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Jamie Lawrence

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UK firms have ‘half the rate of staff sickness’ of German counterparts

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The number of UK companies reporting high rates of staff sickness has fallen to half the rate reported in Germany and France.

This is according to Dr Wen Wang, of the University of Wolverhampton Business School, who reported the findings to the British Sociological Association’s conference on work, employment and society.

Dr Wang said that in 2004 around 17% of UK firms studied said they had high rates of staff sickness, which fell to 9% in 2009. This contrasts to 17% and 24% respectively in Germany and 29% and 21% in France.

He added the fall is in part due to the UK having weaker employment protection and lower sick pay.

Along with Professor Roger Seifert, also of Wolverhampton Business School, Dr Wang analysed the statistics on 2,620 private-sector firms with more than 10 employers in three countries.

They identified other factors contributing to the relatively low levels of high staff sickness in the UK:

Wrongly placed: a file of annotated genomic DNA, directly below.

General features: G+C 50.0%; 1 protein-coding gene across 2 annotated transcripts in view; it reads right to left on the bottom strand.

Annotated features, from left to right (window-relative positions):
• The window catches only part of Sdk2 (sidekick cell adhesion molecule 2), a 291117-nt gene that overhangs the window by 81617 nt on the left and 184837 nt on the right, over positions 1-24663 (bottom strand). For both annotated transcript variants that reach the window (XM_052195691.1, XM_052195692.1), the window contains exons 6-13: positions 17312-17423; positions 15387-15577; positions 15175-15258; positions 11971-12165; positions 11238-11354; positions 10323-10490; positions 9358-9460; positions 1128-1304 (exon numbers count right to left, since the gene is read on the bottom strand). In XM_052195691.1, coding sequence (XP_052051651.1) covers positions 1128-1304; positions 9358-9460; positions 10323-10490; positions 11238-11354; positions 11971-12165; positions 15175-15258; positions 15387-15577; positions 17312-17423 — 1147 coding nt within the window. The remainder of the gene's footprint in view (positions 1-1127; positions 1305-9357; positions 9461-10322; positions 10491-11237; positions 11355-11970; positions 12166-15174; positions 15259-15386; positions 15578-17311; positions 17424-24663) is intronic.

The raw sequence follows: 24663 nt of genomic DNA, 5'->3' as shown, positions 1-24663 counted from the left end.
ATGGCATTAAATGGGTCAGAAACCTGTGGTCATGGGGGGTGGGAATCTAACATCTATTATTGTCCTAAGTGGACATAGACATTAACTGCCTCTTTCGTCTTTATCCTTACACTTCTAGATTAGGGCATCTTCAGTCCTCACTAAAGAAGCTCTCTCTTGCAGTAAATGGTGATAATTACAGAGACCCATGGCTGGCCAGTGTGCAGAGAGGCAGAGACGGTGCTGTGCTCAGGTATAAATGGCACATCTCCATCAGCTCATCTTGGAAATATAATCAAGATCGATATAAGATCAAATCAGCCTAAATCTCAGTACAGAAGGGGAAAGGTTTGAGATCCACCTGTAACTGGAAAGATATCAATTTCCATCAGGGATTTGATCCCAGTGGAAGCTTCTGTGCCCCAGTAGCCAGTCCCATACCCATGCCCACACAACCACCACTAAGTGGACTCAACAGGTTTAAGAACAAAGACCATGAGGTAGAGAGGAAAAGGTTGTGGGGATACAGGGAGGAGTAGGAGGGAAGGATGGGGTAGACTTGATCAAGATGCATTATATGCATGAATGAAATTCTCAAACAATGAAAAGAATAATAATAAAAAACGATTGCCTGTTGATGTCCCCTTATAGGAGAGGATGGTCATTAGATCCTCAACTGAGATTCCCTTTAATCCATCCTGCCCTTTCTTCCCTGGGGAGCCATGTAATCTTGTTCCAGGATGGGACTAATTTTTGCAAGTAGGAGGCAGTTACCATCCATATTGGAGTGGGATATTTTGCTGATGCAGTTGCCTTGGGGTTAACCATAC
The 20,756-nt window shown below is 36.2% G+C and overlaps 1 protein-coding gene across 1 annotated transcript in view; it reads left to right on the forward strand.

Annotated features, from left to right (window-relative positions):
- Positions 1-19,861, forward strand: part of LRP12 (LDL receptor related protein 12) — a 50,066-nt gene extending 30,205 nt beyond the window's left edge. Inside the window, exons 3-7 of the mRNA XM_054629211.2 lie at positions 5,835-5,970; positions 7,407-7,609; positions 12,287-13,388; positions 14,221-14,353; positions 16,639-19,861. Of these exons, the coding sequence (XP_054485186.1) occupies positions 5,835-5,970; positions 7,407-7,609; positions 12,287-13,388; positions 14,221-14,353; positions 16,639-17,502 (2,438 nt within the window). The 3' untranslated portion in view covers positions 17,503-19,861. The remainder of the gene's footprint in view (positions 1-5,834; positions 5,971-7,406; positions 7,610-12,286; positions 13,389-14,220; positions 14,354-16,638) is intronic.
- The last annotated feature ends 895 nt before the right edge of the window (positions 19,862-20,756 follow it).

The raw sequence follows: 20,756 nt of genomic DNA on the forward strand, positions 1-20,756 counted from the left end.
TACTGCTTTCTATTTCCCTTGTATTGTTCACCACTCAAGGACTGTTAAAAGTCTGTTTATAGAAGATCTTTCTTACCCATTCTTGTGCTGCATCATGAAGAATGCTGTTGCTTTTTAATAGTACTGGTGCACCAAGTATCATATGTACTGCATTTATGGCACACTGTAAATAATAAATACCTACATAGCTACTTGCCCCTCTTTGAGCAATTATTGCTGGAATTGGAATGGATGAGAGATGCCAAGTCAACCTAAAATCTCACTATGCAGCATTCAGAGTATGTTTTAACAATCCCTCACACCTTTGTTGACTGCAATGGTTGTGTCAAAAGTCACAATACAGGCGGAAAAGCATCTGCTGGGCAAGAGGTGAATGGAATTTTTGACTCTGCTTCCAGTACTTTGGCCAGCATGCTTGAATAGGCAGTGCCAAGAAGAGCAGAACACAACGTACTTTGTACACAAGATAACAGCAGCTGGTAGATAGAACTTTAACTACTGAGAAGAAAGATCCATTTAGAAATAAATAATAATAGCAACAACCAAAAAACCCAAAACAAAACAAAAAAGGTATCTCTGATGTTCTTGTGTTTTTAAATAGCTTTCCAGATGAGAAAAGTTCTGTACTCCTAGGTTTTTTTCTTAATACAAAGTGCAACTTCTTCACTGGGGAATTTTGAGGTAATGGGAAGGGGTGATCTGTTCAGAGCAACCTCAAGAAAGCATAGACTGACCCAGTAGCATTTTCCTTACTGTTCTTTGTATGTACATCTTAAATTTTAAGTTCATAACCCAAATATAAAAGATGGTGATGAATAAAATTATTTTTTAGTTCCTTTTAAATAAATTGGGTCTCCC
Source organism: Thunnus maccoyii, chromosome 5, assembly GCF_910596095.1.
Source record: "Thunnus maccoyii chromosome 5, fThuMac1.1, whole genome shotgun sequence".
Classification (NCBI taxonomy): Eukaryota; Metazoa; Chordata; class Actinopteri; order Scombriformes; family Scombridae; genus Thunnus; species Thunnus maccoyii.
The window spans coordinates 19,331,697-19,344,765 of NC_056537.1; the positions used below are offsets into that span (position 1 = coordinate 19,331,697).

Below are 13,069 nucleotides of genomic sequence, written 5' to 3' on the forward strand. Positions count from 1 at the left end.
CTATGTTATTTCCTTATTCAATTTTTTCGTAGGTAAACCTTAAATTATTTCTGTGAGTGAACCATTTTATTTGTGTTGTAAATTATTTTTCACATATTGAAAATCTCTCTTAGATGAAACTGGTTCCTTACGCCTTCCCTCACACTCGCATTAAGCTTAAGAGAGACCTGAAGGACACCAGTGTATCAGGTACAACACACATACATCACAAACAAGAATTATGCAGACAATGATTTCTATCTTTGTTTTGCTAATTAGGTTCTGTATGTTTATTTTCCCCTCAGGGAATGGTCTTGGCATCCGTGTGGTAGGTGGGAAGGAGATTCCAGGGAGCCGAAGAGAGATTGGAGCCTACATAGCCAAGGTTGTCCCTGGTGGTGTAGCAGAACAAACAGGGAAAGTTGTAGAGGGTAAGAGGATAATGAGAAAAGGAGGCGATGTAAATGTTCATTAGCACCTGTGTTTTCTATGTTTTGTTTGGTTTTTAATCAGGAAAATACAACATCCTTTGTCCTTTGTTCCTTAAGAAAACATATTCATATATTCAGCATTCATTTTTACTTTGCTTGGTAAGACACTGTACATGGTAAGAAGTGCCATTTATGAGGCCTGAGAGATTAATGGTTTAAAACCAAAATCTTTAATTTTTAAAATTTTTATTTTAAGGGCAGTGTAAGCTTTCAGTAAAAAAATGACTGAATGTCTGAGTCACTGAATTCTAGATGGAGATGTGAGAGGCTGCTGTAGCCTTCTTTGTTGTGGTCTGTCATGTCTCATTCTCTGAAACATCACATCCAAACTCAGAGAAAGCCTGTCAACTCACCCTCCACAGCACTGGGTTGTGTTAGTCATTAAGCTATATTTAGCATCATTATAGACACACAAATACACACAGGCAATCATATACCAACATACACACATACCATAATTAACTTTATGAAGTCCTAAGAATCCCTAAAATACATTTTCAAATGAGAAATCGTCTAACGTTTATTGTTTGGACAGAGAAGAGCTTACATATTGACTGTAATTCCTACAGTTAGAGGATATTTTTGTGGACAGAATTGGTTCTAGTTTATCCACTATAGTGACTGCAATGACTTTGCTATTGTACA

• less overtime worked, with overtime earning extra pay rather than time off in lieu
  • more profit-sharing among staff
  • less variation in workload than found in German and French firms
  • good working atmosphere

The higher staff sickness rate that developed in Germany by 2009 was statistically linked to factors including:

  • laws which made sacking or disciplining staff hard for employers
  • more generous sick pay
  • high rates of staff working overtime. (In a quarter of German firms studied in 2009 all of the workforce had worked some overtime, and overtime was usually rewarded with time off in lieu and not more pay)
  • increased workload variation (more than half of firms in Germany in 2009 had to cope with large changes in workload at short notice)
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Jamie Lawrence

Insights Director

Read more from Jamie Lawrence
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